It is the state’s violence that is often overlooked – the demonisation of Muslim men and or black men making anti-terrorism and Sus law stops and searches a matter of everday life; allowing rafts of security and policing laws to be enacted and or operate through a racialised lens, including disproportionate focus, arrests, convictions and longer sentences.  That is the UK’s experience.  Do I need to elaborate on the US experience?

Hebh Jamal has written a superb piece on how this demonisation is working in the context of the genocide underway in Gaza.  Discussing the racist dehumanisation of Palestinian men and the gendering of the war, she explains:

Since 7th October, pro-Israel advocates have described systematic rape committed by Hamas fighters against Israeli women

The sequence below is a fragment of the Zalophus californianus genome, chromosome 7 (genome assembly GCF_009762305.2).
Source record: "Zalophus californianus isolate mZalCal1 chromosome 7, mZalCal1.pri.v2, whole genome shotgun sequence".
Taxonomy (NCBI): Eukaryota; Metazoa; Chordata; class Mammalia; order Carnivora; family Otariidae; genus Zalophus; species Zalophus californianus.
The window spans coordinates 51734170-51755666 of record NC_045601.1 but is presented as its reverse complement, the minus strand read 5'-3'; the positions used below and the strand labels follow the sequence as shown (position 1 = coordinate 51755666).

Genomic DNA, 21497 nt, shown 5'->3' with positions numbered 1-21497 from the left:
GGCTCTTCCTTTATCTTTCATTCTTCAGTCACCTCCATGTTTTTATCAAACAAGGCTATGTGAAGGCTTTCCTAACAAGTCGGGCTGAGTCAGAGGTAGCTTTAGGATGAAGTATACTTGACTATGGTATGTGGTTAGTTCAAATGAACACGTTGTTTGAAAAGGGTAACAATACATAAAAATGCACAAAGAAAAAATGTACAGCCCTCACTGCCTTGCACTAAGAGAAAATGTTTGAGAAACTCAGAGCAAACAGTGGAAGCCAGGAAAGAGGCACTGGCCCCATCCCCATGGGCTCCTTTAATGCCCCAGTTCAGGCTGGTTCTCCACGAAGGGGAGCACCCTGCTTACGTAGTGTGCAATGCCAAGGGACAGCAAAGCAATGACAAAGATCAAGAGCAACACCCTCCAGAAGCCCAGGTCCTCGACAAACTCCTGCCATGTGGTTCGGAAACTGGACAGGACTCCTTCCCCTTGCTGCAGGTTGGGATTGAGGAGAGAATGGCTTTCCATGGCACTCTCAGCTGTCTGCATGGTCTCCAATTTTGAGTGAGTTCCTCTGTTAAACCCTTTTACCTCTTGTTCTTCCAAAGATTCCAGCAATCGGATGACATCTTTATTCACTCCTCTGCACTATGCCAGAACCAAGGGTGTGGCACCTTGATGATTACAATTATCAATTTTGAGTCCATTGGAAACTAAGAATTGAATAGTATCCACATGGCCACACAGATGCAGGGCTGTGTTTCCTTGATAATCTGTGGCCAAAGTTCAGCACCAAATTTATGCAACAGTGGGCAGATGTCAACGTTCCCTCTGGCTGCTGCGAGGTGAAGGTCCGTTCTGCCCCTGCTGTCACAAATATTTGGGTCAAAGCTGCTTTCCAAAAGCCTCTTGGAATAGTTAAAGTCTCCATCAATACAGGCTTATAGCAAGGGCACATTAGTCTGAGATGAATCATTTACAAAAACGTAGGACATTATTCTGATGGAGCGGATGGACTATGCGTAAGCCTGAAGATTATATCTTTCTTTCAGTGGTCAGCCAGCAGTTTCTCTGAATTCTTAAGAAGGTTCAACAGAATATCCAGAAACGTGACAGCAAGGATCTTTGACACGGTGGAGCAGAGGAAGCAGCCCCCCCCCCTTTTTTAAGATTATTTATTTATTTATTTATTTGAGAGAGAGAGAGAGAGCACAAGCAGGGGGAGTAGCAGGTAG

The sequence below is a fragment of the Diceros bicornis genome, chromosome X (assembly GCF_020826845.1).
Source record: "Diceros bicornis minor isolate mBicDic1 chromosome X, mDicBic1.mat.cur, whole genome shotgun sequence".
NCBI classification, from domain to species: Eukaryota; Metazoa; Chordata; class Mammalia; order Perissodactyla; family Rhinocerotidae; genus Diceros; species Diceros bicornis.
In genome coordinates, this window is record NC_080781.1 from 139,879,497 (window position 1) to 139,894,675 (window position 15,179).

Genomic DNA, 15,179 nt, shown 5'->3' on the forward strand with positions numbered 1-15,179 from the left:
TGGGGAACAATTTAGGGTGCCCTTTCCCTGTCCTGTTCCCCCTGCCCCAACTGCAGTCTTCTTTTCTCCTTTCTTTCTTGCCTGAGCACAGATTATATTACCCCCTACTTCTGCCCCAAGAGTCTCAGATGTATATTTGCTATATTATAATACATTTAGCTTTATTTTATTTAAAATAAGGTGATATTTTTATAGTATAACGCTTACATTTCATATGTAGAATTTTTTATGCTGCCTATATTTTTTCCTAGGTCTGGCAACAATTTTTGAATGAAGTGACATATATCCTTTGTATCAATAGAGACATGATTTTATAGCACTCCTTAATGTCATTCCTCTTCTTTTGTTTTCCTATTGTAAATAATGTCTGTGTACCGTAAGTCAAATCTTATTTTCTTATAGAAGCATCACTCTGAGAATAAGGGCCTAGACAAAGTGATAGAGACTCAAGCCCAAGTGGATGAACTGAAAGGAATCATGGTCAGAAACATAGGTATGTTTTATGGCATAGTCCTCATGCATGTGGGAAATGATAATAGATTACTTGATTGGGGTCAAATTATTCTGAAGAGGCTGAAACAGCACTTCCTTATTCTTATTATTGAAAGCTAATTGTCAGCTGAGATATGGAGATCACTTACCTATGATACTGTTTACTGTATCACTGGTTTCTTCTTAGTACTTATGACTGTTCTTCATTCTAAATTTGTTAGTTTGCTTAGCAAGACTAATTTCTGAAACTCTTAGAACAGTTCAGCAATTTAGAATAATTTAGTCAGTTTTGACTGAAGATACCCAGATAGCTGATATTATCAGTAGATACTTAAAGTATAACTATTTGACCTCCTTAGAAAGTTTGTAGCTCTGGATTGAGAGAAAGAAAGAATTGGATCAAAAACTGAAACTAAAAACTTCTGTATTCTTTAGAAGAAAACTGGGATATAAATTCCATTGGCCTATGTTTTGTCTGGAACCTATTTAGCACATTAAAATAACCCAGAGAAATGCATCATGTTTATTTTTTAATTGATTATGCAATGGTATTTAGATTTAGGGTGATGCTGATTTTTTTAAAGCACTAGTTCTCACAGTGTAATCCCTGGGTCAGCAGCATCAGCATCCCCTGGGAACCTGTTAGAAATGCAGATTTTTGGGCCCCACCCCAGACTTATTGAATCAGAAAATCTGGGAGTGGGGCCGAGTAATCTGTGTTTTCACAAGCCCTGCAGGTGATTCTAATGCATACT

While Palestinian outlets have already pointed to massive flaws with this categorisation, the seeming success of this propaganda has not only created a justification for the genocide unfolding against Gazans, but also has created a predatory view of Palestinian men as violent misogynists at best and dangerous predatory rapists at worst.

This in turn obscures the actual acts of sexual violence perpetrated by the Israelis against Palestinian women, children, boys and men before and during the last three months:

Of course, this type of systematic sexual violence does not meet the mainstream. Palestinian men are not seen as victims of war, conflict and unjust imprisonment. Their abuse is often followed by the question, “what did they do to deserve it?”

At its worst – as the ‘permanent wars’ of now, the French in the Algerian war of independence, and every other (neo)colonial project, have shown – the racist trope of misogyny is powerful, brutal, murderous.

This, Camilla, if you want to see and explain it, is the reality in life, in London, and everywhere.

Arzu Merali is a writer and researcher based in London, UK.  Find her on social media or email her via the site.



Photo: Pray by xrichx CC2.0